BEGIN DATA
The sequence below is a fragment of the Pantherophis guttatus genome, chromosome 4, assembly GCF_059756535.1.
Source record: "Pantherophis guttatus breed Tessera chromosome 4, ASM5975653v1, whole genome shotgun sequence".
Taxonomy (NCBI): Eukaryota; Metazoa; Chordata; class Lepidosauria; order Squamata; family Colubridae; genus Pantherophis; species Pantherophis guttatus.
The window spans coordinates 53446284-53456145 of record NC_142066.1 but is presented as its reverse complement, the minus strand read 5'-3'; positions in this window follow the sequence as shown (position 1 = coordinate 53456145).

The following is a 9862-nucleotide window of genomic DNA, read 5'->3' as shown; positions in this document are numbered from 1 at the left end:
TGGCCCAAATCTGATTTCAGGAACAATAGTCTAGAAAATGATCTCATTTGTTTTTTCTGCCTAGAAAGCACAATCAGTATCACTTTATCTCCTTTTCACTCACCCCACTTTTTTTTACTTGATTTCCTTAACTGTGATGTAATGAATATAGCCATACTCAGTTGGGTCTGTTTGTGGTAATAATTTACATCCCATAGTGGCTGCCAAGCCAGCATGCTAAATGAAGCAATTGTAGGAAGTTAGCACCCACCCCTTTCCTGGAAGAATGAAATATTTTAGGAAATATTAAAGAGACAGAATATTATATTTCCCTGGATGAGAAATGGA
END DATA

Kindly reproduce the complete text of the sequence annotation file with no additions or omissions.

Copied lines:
The sequence below is a fragment of the Pantherophis guttatus genome, chromosome 4, assembly GCF_059756535.1.
Source record: "Pantherophis guttatus breed Tessera chromosome 4, ASM5975653v1, whole genome shotgun sequence".
Taxonomy (NCBI): Eukaryota; Metazoa; Chordata; class Lepidosauria; order Squamata; family Colubridae; genus Pantherophis; species Pantherophis guttatus.
The window spans coordinates 53446284-53456145 of record NC_142066.1 but is presented as its reverse complement, the minus strand read 5'-3'; positions in this window follow the sequence as shown (position 1 = coordinate 53456145).

The following is a 9862-nucleotide window of genomic DNA, read 5'->3' as shown; positions in this document are numbered from 1 at the left end:
TGGCCCAAATCTGATTTCAGGAACAATAGTCTAGAAAATGATCTCATTTGTTTTTTCTGCCTAGAAAGCACAATCAGTATCACTTTATCTCCTTTTCACTCACCCCACTTTTTTTTACTTGATTTCCTTAACTGTGATGTAATGAATATAGCCATACTCAGTTGGGTCTGTTTGTGGTAATAATTTACATCCCATAGTGGCTGCCAAGCCAGCATGCTAAATGAAGCAATTGTAGGAAGTTAGCACCCACCCCTTTCCTGGAAGAATGAAATATTTTAGGAAATATTAAAGAGACAGAATATTATATTTCCCTGGATGAGAAATGGA